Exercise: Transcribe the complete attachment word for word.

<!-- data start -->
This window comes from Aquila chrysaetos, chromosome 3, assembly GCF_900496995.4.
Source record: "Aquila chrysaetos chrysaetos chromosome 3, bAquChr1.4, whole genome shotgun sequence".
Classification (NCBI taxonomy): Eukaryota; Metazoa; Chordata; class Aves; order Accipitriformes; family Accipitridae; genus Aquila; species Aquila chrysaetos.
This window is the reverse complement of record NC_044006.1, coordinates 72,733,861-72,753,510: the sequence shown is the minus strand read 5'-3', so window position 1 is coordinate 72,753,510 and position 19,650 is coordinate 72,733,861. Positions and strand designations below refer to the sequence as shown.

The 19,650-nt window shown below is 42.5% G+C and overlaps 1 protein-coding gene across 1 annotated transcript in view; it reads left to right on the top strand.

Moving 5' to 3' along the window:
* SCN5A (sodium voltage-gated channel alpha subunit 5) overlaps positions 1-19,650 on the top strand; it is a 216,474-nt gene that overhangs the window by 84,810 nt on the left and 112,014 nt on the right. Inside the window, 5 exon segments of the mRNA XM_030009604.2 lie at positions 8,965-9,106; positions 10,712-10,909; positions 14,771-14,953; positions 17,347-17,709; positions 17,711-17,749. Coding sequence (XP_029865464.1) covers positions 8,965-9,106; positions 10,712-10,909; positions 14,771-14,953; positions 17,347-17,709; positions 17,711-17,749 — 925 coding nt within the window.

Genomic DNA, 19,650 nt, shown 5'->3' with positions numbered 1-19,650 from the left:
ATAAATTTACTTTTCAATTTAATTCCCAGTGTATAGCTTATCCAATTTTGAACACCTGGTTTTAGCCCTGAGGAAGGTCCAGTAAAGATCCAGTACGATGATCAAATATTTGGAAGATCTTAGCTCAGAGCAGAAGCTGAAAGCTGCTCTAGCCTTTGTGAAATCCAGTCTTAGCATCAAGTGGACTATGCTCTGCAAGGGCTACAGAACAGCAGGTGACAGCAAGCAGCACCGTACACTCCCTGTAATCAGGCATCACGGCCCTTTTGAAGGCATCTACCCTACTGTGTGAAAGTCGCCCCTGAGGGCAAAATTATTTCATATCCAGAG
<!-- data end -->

This window comes from Aquila chrysaetos, chromosome 3, assembly GCF_900496995.4.
Source record: "Aquila chrysaetos chrysaetos chromosome 3, bAquChr1.4, whole genome shotgun sequence".
Classification (NCBI taxonomy): Eukaryota; Metazoa; Chordata; class Aves; order Accipitriformes; family Accipitridae; genus Aquila; species Aquila chrysaetos.
This window is the reverse complement of record NC_044006.1, coordinates 72,733,861-72,753,510: the sequence shown is the minus strand read 5'-3', so window position 1 is coordinate 72,753,510 and position 19,650 is coordinate 72,733,861. Positions and strand designations below refer to the sequence as shown.

The 19,650-nt window shown below is 42.5% G+C and overlaps 1 protein-coding gene across 1 annotated transcript in view; it reads left to right on the top strand.

Moving 5' to 3' along the window:
* SCN5A (sodium voltage-gated channel alpha subunit 5) overlaps positions 1-19,650 on the top strand; it is a 216,474-nt gene that overhangs the window by 84,810 nt on the left and 112,014 nt on the right. Inside the window, 5 exon segments of the mRNA XM_030009604.2 lie at positions 8,965-9,106; positions 10,712-10,909; positions 14,771-14,953; positions 17,347-17,709; positions 17,711-17,749. Coding sequence (XP_029865464.1) covers positions 8,965-9,106; positions 10,712-10,909; positions 14,771-14,953; positions 17,347-17,709; positions 17,711-17,749 — 925 coding nt within the window.

Genomic DNA, 19,650 nt, shown 5'->3' with positions numbered 1-19,650 from the left:
ATAAATTTACTTTTCAATTTAATTCCCAGTGTATAGCTTATCCAATTTTGAACACCTGGTTTTAGCCCTGAGGAAGGTCCAGTAAAGATCCAGTACGATGATCAAATATTTGGAAGATCTTAGCTCAGAGCAGAAGCTGAAAGCTGCTCTAGCCTTTGTGAAATCCAGTCTTAGCATCAAGTGGACTATGCTCTGCAAGGGCTACAGAACAGCAGGTGACAGCAAGCAGCACCGTACACTCCCTGTAATCAGGCATCACGGCCCTTTTGAAGGCATCTACCCTACTGTGTGAAAGTCGCCCCTGAGGGCAAAATTATTTCATATCCAGAG